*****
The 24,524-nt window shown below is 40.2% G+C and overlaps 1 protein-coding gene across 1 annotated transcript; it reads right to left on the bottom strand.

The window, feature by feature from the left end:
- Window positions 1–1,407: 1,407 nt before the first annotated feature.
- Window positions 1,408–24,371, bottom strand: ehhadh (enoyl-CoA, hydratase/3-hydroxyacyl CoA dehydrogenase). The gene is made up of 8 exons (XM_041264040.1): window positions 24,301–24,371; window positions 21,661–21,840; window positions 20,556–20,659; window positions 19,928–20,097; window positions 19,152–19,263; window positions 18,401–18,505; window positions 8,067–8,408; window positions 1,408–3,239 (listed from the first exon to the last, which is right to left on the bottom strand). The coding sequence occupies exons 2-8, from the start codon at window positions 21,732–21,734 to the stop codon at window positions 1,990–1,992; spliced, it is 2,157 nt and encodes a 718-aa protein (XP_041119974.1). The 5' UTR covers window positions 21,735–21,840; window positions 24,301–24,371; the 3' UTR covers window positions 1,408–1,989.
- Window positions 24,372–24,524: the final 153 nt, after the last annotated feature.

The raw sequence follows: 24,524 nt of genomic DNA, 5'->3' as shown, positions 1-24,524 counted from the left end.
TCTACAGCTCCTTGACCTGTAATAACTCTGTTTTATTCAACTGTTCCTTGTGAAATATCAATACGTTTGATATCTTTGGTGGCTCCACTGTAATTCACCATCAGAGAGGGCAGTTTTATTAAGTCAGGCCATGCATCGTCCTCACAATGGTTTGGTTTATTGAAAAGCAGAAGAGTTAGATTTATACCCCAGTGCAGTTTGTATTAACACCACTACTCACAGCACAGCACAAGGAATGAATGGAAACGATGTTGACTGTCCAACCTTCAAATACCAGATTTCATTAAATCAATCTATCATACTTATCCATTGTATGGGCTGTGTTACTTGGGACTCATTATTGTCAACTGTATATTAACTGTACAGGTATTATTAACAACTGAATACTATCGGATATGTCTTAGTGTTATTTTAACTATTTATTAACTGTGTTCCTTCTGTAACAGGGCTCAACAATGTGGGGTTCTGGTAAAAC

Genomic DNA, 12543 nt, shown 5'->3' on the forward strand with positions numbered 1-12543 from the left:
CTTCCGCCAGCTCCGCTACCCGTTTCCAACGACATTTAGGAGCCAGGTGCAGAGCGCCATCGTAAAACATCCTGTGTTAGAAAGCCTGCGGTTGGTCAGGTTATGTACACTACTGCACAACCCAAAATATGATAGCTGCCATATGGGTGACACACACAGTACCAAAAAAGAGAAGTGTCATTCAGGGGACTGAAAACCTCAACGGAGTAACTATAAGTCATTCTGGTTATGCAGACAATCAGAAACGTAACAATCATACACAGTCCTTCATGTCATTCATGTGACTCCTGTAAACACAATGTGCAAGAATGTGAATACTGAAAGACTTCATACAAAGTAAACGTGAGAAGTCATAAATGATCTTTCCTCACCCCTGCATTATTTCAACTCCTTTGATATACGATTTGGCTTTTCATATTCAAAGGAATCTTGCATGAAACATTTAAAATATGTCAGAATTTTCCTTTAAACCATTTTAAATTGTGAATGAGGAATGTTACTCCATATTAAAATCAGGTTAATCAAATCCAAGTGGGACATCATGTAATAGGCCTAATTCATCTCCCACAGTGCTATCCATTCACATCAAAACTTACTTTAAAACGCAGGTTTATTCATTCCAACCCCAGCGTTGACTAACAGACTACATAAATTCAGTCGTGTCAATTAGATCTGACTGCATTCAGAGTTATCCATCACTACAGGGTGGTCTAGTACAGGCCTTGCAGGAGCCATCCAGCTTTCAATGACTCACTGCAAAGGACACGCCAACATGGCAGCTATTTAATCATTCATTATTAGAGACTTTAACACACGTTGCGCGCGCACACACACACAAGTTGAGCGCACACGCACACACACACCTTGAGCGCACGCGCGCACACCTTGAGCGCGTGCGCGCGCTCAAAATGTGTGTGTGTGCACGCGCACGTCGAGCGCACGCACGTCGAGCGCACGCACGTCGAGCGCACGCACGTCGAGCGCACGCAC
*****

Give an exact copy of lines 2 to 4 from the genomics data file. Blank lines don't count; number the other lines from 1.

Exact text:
The window, feature by feature from the left end:
- Window positions 1–1,407: 1,407 nt before the first annotated feature.
- Window positions 1,408–24,371, bottom strand: ehhadh (enoyl-CoA, hydratase/3-hydroxyacyl CoA dehydrogenase). The gene is made up of 8 exons (XM_041264040.1): window positions 24,301–24,371; window positions 21,661–21,840; window positions 20,556–20,659; window positions 19,928–20,097; window positions 19,152–19,263; window positions 18,401–18,505; window positions 8,067–8,408; window positions 1,408–3,239 (listed from the first exon to the last, which is right to left on the bottom strand). The coding sequence occupies exons 2-8, from the start codon at window positions 21,732–21,734 to the stop codon at window positions 1,990–1,992; spliced, it is 2,157 nt and encodes a 718-aa protein (XP_041119974.1). The 5' UTR covers window positions 21,735–21,840; window positions 24,301–24,371; the 3' UTR covers window positions 1,408–1,989.